Speaker: Ester Bianchi (University of Perugia)
Date: Wednesday, April 8, 2020, 5:30 pm–7 pm
Venue: UBC C. K. Choi Building, Room 120
Abstract: In the last decade, Theravāda meditation is thriving in China. In some cases, Theravāda meditation is being practiced regularly in Chinese Buddhist monasteries, thus attempting to compromise with Chinese Buddhism rather than opposing it. In this presentation I will introduce the case-study of the Shifosi 石佛寺, a Chinese nunnery located in Deyang Guanghan (Sichuan) and inhabited by a small community of Han Chinese nuns. Headed by Xuzhi 续智 (1969–), since 2016 the nunnery has become the stable meditation center in China of the mahasati meditation (zhengnian yunzhong chan 正念動中禪), a modern form of dynamic vipassanā conceived by Luangpor Teean Jittasubho (1911–1988) from Thailand. In the Shifo nunnery, mahasati is practiced in a Chinese Buddhist context, insofar that the religious calendar, ordination and vinaya lineages, morning chanting services and ritual meals, etc. refer to the Chinese Mahāyāna tradition. This case-study will be analyzed as an example of the emergence in contemporary Chinese Buddhism of forms of hybridity in an ecumenical Pan-Asian perspective.
About the Speaker:
Ester Bianchi holds a Ph.D. in ‘Indian and East-Asian Civilization’ from the University of Venice (co-tutorial Ph.D. received from the Ecole Pratique des Hautes Etudes, Section des Sciences Religieuses of Paris). She is associate professor of Chinese Religions and Philosophy and of Society and Culture of China, coordinator of the Double Degree in “World Religions and Philosophy” (with the Department of Religious Studies of Fu-Jen University, Taipei), and member of the research group “Culture, Languages, Practices (CLIPRA) at the Philosophy Department of the University of Perugia (Italy). She is also external associated researcher of the Groupe Sociétés, Religions, Laïcités CNRS-EPHE (since 2012) and Research fellow of the Wutai International Institute of Buddhism and East Asian Cultures (2016). Her studies focus on Buddhism in China, both in imperial and in modern and contemporary time; her research is centered on Sino-Tibetan Buddhism, Chinese Buddhist monasticism, the modern revival of monastic discipline and, more recently, the spread of Theravāda Buddhist Model in modern Chinese Buddhism. She is currently a Glorisun Visiting Professor at UC Berkeley, Buddhist Studies.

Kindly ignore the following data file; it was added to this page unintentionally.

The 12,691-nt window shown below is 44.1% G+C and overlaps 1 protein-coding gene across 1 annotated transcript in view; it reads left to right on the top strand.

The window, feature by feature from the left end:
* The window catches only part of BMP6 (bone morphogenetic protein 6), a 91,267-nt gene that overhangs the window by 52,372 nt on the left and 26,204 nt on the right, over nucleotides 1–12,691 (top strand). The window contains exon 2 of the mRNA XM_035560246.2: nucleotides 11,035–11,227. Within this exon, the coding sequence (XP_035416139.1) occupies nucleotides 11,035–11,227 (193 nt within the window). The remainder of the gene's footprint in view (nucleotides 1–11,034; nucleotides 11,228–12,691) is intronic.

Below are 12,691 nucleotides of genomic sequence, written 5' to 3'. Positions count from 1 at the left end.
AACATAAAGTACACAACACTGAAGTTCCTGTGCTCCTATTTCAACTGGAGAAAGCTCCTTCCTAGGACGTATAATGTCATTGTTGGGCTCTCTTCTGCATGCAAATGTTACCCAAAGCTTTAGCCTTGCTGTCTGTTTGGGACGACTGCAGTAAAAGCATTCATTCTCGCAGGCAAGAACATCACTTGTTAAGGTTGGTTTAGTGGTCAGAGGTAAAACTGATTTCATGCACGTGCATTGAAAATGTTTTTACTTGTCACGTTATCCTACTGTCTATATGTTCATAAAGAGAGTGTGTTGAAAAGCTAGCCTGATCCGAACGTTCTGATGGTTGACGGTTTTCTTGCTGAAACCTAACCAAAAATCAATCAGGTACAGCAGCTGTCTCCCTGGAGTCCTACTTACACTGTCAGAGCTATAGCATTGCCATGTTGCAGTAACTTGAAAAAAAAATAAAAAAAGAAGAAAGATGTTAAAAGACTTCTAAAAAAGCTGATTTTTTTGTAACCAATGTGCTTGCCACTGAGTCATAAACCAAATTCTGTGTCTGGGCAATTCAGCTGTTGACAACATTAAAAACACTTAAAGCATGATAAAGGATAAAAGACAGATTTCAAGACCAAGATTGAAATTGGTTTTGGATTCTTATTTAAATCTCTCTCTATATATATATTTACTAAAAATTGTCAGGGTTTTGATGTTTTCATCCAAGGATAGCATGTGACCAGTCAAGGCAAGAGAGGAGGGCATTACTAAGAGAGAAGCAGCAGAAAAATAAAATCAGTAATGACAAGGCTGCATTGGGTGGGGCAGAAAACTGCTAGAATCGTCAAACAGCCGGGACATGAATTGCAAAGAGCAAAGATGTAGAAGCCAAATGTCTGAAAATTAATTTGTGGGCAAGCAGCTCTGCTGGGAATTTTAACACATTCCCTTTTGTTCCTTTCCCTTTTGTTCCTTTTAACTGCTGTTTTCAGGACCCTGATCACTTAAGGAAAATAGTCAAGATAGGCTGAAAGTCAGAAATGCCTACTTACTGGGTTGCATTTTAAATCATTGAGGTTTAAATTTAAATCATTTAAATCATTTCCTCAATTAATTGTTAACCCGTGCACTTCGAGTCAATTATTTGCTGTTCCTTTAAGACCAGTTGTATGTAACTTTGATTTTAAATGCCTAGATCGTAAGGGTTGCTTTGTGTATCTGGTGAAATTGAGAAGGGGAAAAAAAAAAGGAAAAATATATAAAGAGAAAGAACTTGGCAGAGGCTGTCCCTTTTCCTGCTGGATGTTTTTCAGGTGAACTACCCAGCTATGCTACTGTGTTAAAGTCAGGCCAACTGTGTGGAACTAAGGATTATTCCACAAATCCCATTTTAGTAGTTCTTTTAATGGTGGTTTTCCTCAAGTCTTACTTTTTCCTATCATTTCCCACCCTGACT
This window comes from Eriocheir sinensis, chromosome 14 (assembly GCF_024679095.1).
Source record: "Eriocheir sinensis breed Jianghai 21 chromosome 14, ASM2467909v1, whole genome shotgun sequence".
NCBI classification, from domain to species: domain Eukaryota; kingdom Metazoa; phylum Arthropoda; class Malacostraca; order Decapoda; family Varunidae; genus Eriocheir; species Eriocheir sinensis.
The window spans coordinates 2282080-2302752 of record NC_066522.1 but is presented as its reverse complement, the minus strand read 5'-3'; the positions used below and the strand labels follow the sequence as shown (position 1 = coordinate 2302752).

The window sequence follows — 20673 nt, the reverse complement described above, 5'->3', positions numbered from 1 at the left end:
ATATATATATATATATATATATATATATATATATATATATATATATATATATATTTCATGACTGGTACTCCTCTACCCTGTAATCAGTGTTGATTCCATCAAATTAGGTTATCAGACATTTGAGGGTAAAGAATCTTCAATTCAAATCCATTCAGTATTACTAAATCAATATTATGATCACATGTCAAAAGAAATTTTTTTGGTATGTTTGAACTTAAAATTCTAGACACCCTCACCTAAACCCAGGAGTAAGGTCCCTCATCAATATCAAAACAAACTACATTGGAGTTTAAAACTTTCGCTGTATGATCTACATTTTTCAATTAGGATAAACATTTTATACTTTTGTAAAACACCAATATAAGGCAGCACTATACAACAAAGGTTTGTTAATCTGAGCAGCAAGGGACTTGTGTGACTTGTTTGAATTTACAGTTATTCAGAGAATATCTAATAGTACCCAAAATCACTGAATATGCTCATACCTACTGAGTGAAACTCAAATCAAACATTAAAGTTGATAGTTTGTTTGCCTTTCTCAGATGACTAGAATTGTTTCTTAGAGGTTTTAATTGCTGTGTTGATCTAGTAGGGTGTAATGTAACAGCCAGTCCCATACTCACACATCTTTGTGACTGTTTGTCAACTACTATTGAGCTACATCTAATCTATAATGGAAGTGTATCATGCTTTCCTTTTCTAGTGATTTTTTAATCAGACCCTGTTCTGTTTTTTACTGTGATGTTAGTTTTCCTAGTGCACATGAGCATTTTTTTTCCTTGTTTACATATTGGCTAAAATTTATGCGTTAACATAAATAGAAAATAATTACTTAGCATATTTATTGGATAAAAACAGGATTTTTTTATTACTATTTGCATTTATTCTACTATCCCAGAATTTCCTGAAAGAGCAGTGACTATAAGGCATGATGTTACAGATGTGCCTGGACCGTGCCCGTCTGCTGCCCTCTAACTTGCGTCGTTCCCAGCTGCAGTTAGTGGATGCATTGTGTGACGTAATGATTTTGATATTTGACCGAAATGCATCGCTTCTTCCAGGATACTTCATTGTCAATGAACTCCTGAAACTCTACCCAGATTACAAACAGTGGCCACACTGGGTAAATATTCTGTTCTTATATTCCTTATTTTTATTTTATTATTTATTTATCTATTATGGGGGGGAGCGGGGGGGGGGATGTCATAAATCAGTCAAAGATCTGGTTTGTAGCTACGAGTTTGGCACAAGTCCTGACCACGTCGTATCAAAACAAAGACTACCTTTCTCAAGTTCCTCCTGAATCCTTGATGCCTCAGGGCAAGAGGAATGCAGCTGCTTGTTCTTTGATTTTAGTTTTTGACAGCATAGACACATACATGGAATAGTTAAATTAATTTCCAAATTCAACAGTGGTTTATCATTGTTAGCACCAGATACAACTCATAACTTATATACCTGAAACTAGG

Sponsored by The Glorisun Global Network for Buddhist Studies, with administrative support from FROGBEAR.
Registration link TBA